Population Map: Topanga & Nearby
Evacuation Zones & Refuge Areas
Stay Connected in a Blackout
NO POWER MEANS NO 911 ACCESS AND NO EMERGENCY ALERTSIf you live in a mountain community, like Topanga Canyon or Malibu, you know how vulnerable we are to a power loss. No electricity means no communication for many of us. Sounds peaceful, but it also means no emergency alerts when a wildfire breaks out and no way to call 911.
Unlike most of Los Angeles, Topanga has no cell towers - not a single one - only cell "repeaters" along Topanga Canyon Blvd that serve some, but also stop working when they lose power. Malibu also has areas with no cell service coverage. Some of us still have copper landlines (they're scarce, not well-maintained & hard to re-instate), but primarily we rely on cell service via the internet.
For years we lived with this situation since most blackouts were due to fallen trees, lasted at most a day or two, and was a good excuse for a "snow day". But with SCE's plan to shut off power during High Fire Danger Days for a predicted 3-5 days at a time (aka PSPS), multiple times a year, we needed to find a way to back up our phones and Internet in order to stay safe.
WILDFIRES HAPPEN: EVACUATING or TRAPPED, WE NEED COMMUNICATIONThere are only three evacuation routes out of Topanga, with the two on the San Fernando Valley side potentially closed due to wildfire, and the third on the coast (Pacific Coast Highway) shared with Malibu. During the Woolsey Fire, PCH was an evacuation gridlock mess. Without the ability to get Alerts or have any information about the fire, we do not know which way to evacuate or if the roads are blocked and we need to shelter in place. Horse owners cannot arrange for trailers and the elderly cannot call for help.
Last of all, a sobering study estimates that it will take 5-7 hours to evacuate Topanga, while it only takes a wildfire to travel from the SF Valley to the coast in 2 hours. Do the math. But don't show your work since it is upsetting.
HOW DO WE STAY CONNECTED?Did we want a generator? Gas? Propane? And what about batteries...? Gas is cheapest, but noisy, dangerous, and a maintenance pain. Propane is safer, but expensive to convert to electrical back-up power and not guaranteed to be useable in an emergency.
We Chose Battery BackupBill and I already had solar panels, so we ended up installing two Tesla Powerwall 2 batteries, but it took lots of research to decide what was best for us.
In the end, we were even lucky enough to get our Powerwalls up and running two days before the Woolsey Fire threatened us all. When the power went out in Topanga that Friday morning at 6am, we were lucky enough to be the only house in our neighborhood that could still get Internet and TV and keep tabs on the fire. And when the orders came to evacuate, the 20 or so neighbors that had dropped in to watch the fire on TV and charge their cell phones all helped each other make the choice of Do I Stay or Do I Go?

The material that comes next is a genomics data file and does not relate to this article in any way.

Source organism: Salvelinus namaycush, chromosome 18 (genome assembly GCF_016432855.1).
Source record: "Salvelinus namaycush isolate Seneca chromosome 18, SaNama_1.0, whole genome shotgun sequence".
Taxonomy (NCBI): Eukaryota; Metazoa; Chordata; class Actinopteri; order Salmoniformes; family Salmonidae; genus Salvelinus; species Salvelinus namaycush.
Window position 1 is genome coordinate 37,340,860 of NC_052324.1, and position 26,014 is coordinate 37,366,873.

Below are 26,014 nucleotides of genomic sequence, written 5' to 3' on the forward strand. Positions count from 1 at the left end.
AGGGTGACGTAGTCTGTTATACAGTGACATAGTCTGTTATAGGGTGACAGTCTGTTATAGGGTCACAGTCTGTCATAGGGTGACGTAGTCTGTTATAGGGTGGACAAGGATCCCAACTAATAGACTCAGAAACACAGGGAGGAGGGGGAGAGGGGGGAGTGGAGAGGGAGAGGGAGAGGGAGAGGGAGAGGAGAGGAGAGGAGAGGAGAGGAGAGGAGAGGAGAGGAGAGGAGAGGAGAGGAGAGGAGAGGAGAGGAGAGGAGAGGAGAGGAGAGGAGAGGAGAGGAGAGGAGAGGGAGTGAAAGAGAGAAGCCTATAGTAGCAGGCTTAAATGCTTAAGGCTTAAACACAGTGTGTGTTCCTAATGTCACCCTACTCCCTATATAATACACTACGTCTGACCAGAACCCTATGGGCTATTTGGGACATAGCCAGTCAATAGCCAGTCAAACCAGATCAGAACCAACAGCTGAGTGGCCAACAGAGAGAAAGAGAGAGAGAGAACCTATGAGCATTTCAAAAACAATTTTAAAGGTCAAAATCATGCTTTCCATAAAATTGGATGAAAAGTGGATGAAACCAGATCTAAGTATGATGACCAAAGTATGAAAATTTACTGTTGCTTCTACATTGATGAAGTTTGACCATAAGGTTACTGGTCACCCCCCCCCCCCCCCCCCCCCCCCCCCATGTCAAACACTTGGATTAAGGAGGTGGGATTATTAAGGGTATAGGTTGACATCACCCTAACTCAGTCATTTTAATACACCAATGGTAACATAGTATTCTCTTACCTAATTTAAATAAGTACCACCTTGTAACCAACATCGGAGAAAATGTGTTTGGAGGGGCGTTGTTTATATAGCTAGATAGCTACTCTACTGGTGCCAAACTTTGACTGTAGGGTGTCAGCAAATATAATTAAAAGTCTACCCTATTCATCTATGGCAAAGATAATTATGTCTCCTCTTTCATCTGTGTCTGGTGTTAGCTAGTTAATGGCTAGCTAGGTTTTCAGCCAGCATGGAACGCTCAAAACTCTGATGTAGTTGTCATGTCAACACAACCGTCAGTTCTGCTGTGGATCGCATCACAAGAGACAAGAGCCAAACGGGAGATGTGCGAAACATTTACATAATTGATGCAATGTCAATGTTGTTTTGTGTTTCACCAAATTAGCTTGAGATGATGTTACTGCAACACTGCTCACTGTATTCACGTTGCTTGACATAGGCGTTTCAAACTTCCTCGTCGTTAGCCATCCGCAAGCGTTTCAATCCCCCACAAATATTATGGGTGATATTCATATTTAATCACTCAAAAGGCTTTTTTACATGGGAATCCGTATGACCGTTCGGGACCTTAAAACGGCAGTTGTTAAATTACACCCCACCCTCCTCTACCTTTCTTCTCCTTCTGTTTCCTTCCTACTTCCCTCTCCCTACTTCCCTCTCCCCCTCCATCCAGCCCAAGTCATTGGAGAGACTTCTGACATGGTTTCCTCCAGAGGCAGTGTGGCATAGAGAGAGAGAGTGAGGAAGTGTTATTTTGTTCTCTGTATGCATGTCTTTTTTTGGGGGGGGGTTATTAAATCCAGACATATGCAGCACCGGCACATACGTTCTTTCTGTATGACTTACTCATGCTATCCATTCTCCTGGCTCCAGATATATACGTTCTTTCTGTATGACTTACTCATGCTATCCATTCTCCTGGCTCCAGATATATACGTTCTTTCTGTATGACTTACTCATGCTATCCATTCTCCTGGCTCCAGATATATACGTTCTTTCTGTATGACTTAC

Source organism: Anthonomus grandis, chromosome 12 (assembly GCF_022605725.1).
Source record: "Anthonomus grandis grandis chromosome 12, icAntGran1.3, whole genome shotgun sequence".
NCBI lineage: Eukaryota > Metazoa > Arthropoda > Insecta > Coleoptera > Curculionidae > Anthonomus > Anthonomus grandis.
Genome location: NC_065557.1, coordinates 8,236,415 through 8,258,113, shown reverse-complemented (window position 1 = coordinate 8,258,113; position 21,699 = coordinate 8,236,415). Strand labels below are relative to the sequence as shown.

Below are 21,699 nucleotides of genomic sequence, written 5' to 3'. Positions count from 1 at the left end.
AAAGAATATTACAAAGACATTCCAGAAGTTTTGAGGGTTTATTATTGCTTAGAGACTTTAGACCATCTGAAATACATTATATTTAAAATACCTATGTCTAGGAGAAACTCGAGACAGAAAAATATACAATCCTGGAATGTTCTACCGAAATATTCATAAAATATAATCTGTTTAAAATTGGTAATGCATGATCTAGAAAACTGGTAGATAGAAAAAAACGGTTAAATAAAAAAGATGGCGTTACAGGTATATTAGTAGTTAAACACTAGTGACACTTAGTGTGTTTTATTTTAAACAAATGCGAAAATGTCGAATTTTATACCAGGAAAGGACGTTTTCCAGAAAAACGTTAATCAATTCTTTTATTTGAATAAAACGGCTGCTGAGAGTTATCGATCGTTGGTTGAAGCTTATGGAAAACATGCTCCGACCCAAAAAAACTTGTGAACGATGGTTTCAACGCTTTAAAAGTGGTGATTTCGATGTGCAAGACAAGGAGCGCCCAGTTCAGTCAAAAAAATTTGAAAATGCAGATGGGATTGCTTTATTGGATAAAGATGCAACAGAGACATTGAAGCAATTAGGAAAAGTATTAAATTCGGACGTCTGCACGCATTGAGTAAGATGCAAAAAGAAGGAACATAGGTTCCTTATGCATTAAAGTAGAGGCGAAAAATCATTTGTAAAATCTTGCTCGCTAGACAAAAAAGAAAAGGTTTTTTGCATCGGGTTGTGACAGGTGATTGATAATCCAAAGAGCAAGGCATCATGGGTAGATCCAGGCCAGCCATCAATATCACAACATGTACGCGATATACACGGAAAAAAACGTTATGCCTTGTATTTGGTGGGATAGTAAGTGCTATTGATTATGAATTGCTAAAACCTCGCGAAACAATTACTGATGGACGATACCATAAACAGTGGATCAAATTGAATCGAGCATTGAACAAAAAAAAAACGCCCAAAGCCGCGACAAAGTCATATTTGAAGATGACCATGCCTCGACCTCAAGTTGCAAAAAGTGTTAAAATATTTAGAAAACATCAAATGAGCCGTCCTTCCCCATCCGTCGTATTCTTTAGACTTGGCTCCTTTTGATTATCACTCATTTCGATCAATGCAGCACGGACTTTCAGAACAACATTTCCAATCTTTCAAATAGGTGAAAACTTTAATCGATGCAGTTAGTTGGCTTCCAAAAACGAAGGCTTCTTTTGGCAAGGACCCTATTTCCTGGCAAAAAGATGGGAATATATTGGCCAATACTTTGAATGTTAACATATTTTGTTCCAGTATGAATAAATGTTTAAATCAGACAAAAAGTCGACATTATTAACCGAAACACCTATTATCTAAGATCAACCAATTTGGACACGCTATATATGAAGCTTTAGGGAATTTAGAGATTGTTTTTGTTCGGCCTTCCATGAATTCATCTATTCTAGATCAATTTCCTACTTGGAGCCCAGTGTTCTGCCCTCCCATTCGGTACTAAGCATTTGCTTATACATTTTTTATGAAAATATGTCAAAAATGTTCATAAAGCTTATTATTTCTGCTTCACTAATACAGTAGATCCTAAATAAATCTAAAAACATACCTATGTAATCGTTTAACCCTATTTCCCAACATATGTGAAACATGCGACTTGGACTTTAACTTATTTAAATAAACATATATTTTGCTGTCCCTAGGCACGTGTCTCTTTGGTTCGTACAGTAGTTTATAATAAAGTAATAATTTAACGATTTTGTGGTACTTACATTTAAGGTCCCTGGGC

Backing up communications equipment can be challenging. There are many options and one size does not fit all. Before the Powerwalls were installed we looked into smaller solar batteries and also found other useful gadgets for muddling through it all.
Satellite Internet is the New CopperBesides power backup, some folks still have copper landlines & rely on them when they lose power, but did you know they can burn? Right alongside the Frontier FIOS or Spectrum cables that bring in your Internet & give you WiFi phone service. All up in smoke. So even if your house has power, there may be no Internet to use it on.
So, we installed a HughesNet Satellite Dish just as a form of backup for our Internet/WiFi. It costs about the same as a copper landline ($60-$70/month). Day to day we use our Frontier FIOS, but if FIOS goes out, the Satellite Dish kicks in. Unlike a copper landline, it does need power, but that is no problem, since it does not need much. With a Satellite Dish for Internet & backup power, the only thing that can take our communications down now is an Intergalactic Space War...
We Hope This Helps YouWe hope that by sharing what we found that it may help you find your way through all the choices to what is best for you. We drew a nerdy house schematic to show the different kinds of phones, etc. We wrote down the pros and cons of different options and researched costs. While we waited for our Powerwalls, we even bought and experimented with a small lithium ion battery (Goal Zero Yeti 1000) to see how much it would power.
So, if you're facing this issue and want some input - or at least an excuse to procrastinate - you can find all this Super Exciting Info in the uber-nerdy docs that are linked in the column on the left.
Last of all, our kitties, Beanie & Zilla, both want you to know that Life Is Safer & Happier with backup power and Intergalactic War won't happen until after 2020.